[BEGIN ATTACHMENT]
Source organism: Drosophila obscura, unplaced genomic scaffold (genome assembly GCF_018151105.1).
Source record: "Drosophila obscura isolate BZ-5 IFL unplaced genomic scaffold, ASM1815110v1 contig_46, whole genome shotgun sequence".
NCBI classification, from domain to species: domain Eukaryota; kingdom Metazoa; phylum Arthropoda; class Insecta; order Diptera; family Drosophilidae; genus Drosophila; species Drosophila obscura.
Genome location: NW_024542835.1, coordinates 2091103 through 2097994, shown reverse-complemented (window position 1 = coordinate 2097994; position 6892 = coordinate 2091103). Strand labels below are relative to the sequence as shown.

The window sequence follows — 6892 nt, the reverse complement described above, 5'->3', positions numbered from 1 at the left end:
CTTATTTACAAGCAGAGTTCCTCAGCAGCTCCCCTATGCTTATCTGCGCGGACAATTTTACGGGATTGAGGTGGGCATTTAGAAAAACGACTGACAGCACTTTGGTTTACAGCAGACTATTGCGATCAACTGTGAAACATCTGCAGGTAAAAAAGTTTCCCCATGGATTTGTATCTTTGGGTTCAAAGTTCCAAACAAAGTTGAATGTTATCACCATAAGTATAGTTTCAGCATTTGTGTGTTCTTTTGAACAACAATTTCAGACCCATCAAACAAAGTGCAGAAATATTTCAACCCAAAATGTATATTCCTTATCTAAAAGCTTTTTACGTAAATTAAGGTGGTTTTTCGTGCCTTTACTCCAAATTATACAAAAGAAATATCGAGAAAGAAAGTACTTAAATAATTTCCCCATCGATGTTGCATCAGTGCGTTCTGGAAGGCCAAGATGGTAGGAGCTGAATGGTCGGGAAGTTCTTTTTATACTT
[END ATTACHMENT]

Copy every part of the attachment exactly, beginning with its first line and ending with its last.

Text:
Source organism: Drosophila obscura, unplaced genomic scaffold (genome assembly GCF_018151105.1).
Source record: "Drosophila obscura isolate BZ-5 IFL unplaced genomic scaffold, ASM1815110v1 contig_46, whole genome shotgun sequence".
NCBI classification, from domain to species: domain Eukaryota; kingdom Metazoa; phylum Arthropoda; class Insecta; order Diptera; family Drosophilidae; genus Drosophila; species Drosophila obscura.
Genome location: NW_024542835.1, coordinates 2091103 through 2097994, shown reverse-complemented (window position 1 = coordinate 2097994; position 6892 = coordinate 2091103). Strand labels below are relative to the sequence as shown.

The window sequence follows — 6892 nt, the reverse complement described above, 5'->3', positions numbered from 1 at the left end:
CTTATTTACAAGCAGAGTTCCTCAGCAGCTCCCCTATGCTTATCTGCGCGGACAATTTTACGGGATTGAGGTGGGCATTTAGAAAAACGACTGACAGCACTTTGGTTTACAGCAGACTATTGCGATCAACTGTGAAACATCTGCAGGTAAAAAAGTTTCCCCATGGATTTGTATCTTTGGGTTCAAAGTTCCAAACAAAGTTGAATGTTATCACCATAAGTATAGTTTCAGCATTTGTGTGTTCTTTTGAACAACAATTTCAGACCCATCAAACAAAGTGCAGAAATATTTCAACCCAAAATGTATATTCCTTATCTAAAAGCTTTTTACGTAAATTAAGGTGGTTTTTCGTGCCTTTACTCCAAATTATACAAAAGAAATATCGAGAAAGAAAGTACTTAAATAATTTCCCCATCGATGTTGCATCAGTGCGTTCTGGAAGGCCAAGATGGTAGGAGCTGAATGGTCGGGAAGTTCTTTTTATACTT